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Mississippi College Waives Standardized Test Scores for Graduate Students

Interim Provost Debbie Norris, who also serves as Graduate School Dean
Interim Provost Debbie Norris, who also serves as Graduate School Dean

Mississippi College leaders will waive national test scores for prospective graduate students to ease financial hardships stemming from the COVID-19 pandemic. Going into effect for the Summer and Fall semesters, the decision applies to such exams as the GRE, Praxis, and GMAT.

Interim Provost Debbie Norris announced the changes Tuesday in a new video distributed to the university community as well as emails.

MC officials applaud the action detailed by Dr. Norris, the Graduate School dean. Administrators believe the move will reduce roadblocks in the midst of tough times.

“Our university wants to do what it can to help potential graduate students meet their goals with as few obstacles as possible,” says Jonathan Randle, dean of the School of Humanities and Social Sciences. “In the wake of this Spring’s uncertainty, many people are questioning their financial, educational and occupational plans.”

Testing dates and administration protocols for many of these standardized exams haven’t been established following the global outbreak of the coronavirus, he noted.

Looking for ways to cut education costs, students were paying a $205 GRE fee. The test measures verbal, math and writing skills for admission to graduate schools.

The waivers announced at Mississippi College come as COVID-19 cases keep soaring in America, the world’s leader. There were more than 770,000 COVID-19 cases in the USA and over 41,000 fatalities reported as of April 20. In addition, there are more than 22 million Americans suddenly unemployed as many businesses closed.

School of Education Dean Cindy Melton hopes the waiver of the PRAXIS exam and other tests will make it easier for students to enroll as well as finish their Mississippi College degrees. The School Leaders Licensure Assessment exam for the education specialist leadership program is also waived.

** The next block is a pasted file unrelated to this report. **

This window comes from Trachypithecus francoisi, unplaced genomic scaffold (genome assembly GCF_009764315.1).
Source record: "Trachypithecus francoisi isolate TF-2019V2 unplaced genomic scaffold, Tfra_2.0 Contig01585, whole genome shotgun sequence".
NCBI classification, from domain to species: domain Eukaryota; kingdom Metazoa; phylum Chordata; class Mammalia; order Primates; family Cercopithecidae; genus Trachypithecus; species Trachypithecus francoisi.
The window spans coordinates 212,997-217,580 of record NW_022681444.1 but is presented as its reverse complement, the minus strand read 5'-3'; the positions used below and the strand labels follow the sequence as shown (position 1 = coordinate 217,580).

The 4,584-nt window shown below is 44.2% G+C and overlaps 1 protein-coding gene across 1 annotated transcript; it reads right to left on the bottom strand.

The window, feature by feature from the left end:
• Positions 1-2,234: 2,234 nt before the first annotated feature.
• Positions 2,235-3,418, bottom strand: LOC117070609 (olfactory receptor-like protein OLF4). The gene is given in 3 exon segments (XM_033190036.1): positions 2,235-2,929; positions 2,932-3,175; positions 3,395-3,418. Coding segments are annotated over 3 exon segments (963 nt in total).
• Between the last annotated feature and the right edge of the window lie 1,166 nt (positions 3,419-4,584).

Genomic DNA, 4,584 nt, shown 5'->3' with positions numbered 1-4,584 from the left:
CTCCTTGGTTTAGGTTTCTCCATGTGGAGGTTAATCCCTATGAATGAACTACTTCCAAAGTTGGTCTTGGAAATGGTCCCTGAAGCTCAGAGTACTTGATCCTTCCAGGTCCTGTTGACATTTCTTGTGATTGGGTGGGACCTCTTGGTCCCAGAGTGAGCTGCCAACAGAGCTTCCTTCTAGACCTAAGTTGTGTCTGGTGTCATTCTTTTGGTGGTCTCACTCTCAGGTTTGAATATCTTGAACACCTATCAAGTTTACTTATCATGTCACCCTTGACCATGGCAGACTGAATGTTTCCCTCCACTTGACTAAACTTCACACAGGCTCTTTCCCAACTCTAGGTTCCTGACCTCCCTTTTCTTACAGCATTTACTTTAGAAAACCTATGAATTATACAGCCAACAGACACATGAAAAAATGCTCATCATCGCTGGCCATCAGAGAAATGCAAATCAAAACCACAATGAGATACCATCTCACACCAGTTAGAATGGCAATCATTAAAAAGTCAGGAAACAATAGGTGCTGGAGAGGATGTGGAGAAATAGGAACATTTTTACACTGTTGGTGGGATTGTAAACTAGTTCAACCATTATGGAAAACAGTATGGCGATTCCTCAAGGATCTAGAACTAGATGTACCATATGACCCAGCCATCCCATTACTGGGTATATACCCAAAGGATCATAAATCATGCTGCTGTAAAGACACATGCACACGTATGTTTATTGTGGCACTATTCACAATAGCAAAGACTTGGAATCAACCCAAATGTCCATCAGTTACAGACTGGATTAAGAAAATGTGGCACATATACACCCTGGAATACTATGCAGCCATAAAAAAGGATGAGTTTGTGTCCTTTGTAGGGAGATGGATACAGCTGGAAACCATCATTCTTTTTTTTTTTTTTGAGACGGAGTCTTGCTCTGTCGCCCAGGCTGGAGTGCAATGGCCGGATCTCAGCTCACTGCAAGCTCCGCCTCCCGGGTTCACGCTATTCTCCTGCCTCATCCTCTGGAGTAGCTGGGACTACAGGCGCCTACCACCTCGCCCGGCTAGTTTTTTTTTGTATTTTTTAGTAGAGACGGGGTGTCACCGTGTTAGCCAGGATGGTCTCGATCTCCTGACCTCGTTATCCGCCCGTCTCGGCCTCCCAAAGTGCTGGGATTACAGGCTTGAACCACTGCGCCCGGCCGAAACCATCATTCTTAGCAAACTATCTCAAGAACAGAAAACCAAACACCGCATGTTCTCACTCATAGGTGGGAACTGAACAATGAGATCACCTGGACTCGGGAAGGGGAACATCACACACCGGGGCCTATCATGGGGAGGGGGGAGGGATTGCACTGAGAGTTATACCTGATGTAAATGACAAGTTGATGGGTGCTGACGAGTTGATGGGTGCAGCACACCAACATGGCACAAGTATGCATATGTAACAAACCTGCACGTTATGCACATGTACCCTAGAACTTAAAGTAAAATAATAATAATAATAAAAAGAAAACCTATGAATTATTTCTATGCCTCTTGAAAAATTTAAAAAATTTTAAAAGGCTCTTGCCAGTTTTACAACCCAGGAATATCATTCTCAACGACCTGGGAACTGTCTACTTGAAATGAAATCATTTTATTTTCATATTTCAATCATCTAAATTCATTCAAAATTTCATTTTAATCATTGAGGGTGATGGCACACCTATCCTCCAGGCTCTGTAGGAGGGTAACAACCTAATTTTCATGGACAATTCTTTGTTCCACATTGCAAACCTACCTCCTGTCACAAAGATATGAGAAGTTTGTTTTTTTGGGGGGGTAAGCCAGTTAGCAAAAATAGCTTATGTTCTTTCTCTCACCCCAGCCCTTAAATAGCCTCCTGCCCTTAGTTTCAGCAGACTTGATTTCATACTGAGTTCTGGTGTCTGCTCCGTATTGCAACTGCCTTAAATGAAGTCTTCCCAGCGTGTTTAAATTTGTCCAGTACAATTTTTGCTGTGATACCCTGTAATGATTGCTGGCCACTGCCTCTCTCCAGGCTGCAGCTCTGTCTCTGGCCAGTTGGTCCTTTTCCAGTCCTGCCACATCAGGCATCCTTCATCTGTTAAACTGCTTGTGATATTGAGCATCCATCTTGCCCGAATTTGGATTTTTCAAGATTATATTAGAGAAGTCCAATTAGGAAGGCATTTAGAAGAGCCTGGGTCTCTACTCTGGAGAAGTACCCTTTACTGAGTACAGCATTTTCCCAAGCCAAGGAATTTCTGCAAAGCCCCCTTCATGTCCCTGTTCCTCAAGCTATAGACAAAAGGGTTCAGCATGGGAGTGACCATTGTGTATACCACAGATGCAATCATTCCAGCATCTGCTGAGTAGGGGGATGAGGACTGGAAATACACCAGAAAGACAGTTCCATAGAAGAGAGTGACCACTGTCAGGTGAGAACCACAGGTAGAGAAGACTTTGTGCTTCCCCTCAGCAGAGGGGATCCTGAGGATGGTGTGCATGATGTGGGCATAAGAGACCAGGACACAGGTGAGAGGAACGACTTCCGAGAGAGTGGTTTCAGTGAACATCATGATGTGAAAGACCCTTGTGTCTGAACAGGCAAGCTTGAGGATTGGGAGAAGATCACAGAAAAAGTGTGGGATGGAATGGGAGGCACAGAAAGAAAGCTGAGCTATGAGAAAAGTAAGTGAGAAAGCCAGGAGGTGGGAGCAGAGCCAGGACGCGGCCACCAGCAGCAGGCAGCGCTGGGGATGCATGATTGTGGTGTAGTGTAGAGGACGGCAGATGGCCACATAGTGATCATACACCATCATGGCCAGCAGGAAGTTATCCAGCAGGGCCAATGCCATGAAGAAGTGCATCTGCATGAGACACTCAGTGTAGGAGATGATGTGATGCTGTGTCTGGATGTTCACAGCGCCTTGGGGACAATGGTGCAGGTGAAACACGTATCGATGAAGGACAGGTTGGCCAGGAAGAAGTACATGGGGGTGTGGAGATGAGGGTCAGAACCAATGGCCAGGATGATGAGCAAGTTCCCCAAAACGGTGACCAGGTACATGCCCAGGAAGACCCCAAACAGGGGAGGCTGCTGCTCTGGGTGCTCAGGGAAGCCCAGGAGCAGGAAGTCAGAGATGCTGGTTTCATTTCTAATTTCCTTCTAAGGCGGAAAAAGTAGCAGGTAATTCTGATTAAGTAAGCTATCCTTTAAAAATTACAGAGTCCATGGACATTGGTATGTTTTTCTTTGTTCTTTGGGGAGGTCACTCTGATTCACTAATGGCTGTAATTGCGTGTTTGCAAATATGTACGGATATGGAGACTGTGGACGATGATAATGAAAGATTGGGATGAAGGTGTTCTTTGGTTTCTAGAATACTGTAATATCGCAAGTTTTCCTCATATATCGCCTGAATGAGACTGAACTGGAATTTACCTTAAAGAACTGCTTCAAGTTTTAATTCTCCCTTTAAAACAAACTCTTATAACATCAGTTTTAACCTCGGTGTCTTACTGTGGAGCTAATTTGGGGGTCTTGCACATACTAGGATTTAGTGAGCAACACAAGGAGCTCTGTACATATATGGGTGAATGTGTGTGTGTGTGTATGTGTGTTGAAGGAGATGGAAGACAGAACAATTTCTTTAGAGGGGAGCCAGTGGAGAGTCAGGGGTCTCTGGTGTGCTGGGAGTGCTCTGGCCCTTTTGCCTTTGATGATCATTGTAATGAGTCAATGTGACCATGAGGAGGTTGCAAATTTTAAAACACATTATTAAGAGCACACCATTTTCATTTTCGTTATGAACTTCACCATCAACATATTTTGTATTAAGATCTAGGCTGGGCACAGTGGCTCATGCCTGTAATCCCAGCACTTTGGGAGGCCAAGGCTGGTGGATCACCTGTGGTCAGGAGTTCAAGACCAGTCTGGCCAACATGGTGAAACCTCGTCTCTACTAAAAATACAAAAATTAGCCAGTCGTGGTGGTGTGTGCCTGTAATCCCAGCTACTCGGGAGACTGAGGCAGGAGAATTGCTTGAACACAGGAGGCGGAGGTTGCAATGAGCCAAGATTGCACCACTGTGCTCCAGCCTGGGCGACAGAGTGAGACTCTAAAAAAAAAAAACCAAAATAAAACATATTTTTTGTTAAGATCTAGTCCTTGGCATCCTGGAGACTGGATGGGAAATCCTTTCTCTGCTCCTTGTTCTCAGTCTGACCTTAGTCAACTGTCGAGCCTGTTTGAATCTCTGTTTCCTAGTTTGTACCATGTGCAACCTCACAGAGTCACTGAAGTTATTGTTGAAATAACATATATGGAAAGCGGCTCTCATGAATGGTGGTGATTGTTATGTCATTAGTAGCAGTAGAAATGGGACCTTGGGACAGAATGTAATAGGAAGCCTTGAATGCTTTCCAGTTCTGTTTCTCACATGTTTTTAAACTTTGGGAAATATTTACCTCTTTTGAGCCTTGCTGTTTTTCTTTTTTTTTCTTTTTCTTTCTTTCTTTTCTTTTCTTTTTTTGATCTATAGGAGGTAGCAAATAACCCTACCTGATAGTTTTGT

Mississippi already faces a significant shortage of classroom teachers. “We want to do everything we can to support a strong, healthy pipeline of well-prepared and well-equipped teachers and administrators for our children in Mississippi,” Melton said.

The decision, she said, accommodates students seeking to go to graduate school, but unable to take entry exams due to the shutdown of national testing sites.

There is one exception, based on Mississippi Department of Education regulations, Melton said. That is the Alternate Route Elementary Education program.

The Praxis test cost can be as much as $170 in elementary education.

Waiving the GMAT exam will make it easier for prospective graduate students seeking admission to programs in the MC School of Business such as the MBA. The cost to take the GMAT is $250.

Hannah Kanengiser, 23, of Fort Worth, Texas is busy applying to graduate schools now to earn a master’s degree in professional counseling. Waiving the GRE test score would knock down financial hurdles, she says.

“I think it is great that Mississippi College is waiving the GRE and other tests,” says Kanengiser, a December 2017 MC psychology graduate. “Test anxiety can cause capable students to under-perform and this can prevent them from being accepted to graduate school.”

Prospective graduate students can also save money because they wouldn’t need to pay for GRE prep courses or purchase helpful test books, she added.

Admissions director Kyle Brantley sees benefits for students wanting to enter MC’s graduate school pipeline in 2020. Waiving national test scores, he said, will “reduce barriers and undue stress for many seeking to enroll in the immediate future,” says the MC graduate. “This could be a big incentive for students seeking enrollment the remainder of the year.”